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If you are a student of current events, you’re likely tempted toward pessimism about the prospects for young black men. A steady and depressing stream of news reports has focused on the deaths of young black men at the hands of police officials. And, earlier this week, a New York Times analysis offered grim statistics — not exactly new, but unsettling nevertheless — about the 1.5 million black men, between the ages of 25 and 54, missing from mainstream American life, either dead or in prison.

Still, there is other news about young black men, news that is a welcome antidote to the dreary accounts of early, violent deaths and run-ins with a bigoted law enforcement establishment. Let’s take a look at some news that provides a balm for battered dreams.

Last year, Kwasi Enin, a young black man, won the academic lottery: gaining acceptance into all eight Ivy League colleges. This year, a second young black man, Harold Ekeh, has joined that tiny and rarefied fraternity. Given the competition — Harvard University accepts only about 6 percent of its applicants — it’s a dazzling feat.

But even this unalloyed good news is not without its, well, complexities. It provides a window into the tangles and knots that run through the subject of race in America.

Here’s what the seasoned observer would immediately notice about both these remarkable young men: They were born to immigrant families, one from Nigeria and one from Ghana. What can we glean from their success? Does this tell us anything about the limits of the color line?

Ekeh, this year’s world-class scholar, is a senior at a public high school on Long Island. He scored 2270 out of a possible 2400 on the SAT, putting him in the 98th percentile among test takers, and he was also a semifinalist in the prestigious Intel Science Talent Search competition. His parents moved from Nigeria when he was 8.

Last year’s academic all-star, Kwasi Enin, also graduated from a public school on Long Island. Now attending Yale, Enin scored 2250 on the SAT and is also an accomplished musician who plays violin and bass — and sings, to boot. Enin is American-born; his parents moved from Ghana in the 1980s.

In some quarters of black America, the achievements of students such as Enin and Ekeh don’t bring the same measure of pride and celebration that would accrue if they did not have immigrant roots. In the minds of some black intellectuals, Enin and Ekeh haven’t suffered the racism that is a distinct legacy of slavery. Since their parents were born abroad, that thinking goes, they haven’t been exposed to the generational effects of inferior schools, rank poverty, and Jim Crow.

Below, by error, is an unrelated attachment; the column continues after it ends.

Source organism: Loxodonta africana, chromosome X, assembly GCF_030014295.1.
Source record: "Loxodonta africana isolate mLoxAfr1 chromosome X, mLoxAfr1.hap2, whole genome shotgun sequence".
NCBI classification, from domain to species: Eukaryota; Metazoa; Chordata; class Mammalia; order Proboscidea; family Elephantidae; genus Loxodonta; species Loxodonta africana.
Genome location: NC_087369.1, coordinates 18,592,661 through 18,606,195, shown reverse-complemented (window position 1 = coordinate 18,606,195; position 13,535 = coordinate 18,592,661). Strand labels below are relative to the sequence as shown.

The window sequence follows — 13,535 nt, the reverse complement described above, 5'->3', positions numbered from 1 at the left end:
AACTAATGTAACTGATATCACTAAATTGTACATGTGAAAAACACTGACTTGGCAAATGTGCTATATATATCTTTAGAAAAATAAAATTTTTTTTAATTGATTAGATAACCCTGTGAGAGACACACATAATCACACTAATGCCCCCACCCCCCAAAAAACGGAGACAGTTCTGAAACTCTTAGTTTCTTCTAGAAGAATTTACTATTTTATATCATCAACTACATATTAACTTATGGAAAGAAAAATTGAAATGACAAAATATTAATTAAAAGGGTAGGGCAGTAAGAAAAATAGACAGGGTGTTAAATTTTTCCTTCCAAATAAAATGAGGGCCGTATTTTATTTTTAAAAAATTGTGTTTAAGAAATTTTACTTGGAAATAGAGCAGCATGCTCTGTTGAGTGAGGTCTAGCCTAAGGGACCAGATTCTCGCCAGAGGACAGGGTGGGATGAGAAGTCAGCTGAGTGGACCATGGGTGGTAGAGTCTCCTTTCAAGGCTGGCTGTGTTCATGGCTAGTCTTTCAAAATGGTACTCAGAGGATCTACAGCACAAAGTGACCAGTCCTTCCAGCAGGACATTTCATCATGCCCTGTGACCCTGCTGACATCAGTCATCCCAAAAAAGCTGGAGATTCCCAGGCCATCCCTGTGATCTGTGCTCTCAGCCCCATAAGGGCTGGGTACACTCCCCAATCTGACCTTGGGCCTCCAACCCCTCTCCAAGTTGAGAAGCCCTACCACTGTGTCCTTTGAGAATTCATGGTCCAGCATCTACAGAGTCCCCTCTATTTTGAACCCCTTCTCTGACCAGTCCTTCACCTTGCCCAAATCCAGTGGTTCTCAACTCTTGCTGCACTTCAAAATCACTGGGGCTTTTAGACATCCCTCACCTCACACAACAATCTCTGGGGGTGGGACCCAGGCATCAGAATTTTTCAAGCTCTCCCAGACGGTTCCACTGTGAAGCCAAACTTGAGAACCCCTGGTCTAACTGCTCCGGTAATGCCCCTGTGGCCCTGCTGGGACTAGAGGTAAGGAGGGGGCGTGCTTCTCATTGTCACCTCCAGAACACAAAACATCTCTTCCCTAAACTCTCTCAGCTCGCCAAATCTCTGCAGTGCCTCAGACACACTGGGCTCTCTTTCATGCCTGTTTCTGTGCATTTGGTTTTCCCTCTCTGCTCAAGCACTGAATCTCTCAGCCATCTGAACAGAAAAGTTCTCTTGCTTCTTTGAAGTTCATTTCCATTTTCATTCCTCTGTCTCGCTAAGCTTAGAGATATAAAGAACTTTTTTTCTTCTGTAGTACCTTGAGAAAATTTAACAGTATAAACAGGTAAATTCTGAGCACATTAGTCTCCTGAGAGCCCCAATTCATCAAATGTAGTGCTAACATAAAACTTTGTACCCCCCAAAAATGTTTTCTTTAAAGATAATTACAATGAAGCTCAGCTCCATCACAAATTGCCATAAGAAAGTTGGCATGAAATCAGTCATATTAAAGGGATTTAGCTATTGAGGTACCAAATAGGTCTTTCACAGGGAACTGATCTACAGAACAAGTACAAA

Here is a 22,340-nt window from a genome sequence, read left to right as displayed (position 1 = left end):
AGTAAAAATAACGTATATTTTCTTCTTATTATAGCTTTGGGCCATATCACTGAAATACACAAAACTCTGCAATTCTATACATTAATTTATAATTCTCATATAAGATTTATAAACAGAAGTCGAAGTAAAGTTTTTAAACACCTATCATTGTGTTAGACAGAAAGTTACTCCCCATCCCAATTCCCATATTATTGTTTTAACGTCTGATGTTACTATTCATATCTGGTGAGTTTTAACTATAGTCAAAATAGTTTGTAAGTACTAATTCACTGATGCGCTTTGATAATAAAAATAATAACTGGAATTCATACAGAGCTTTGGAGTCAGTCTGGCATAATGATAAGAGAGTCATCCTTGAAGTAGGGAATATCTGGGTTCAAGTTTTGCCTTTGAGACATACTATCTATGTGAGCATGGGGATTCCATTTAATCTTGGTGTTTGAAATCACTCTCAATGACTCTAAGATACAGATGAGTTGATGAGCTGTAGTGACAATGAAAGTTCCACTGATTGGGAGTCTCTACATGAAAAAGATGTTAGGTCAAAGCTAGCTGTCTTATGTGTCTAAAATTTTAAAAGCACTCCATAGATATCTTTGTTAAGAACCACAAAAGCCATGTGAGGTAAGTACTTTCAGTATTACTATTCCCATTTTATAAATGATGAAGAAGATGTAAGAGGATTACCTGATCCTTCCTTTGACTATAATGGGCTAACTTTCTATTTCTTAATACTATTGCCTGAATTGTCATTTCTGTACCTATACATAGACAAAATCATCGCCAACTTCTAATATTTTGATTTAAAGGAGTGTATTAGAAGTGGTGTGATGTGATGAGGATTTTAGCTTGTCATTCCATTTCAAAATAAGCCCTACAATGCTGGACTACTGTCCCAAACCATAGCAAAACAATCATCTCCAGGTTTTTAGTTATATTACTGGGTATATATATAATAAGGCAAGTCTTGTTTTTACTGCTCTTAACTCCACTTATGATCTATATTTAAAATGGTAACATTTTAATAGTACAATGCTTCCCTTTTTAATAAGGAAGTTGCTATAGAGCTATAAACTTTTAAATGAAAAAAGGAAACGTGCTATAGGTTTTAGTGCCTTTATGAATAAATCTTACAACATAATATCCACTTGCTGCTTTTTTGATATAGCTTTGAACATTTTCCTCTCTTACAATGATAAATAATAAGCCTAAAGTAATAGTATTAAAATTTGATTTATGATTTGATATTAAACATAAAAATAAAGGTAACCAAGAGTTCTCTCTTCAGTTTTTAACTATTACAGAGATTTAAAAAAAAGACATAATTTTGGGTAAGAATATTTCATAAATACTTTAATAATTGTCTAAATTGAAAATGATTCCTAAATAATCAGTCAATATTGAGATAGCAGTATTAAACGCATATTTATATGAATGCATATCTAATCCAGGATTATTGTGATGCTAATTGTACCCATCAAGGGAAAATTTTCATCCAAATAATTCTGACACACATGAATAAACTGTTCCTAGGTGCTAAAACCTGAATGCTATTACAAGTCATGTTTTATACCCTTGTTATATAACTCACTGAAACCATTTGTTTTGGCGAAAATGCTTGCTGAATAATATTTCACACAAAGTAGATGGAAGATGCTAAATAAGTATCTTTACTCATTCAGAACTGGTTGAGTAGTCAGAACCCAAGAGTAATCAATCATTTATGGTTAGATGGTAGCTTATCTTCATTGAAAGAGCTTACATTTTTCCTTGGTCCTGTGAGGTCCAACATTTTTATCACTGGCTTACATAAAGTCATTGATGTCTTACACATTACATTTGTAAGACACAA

That may be true. But it’s also meaningless. There are plenty of American-born black children — think Malia and Sasha Obama — who haven’t suffered the legacy of poverty or Jim Crow, either.

On the other side of the debate, meanwhile, there are those who are too quick to point to young men such as Enin and Ekeh as symbols of a post-racial society, a nation that has laid racism to its eternal rest. Conservative commentator Thomas Sowell takes that view; he has written that the success of immigrants of color proves that color-based bigotry is a thing of the distant past.

He should talk to President Obama, son of a Kenyan father and a white American mother, who has spoken of the experience so many other black men have shared: having taxis pass him by a few years ago as he tried desperately to hail one. Because skin color is so easily used to discriminate, Enin and Ekeh could face brutal treatment from racist cops, too.

Still, there is something to be gleaned from Enin’s and Ekeh’s extraordinary success: Confidence and hard work can overcome the odds, and immigrants bring those traits by the truckload. By nature, those who choose to pull up, leaving country, kin and culture behind, are people with pluck, resilience and determination. Such parents likely pass those qualities on to their children.

Those traits are no silver bullet pointed at racism, but they certainly provide a useful shield against it.

Cynthia Tucker won a Pulitzer Prize for commentary in 2007. She can be reached at Copyright © 2015 Cynthia Tucker

Screenshot: Kwasi Enin via Newsday


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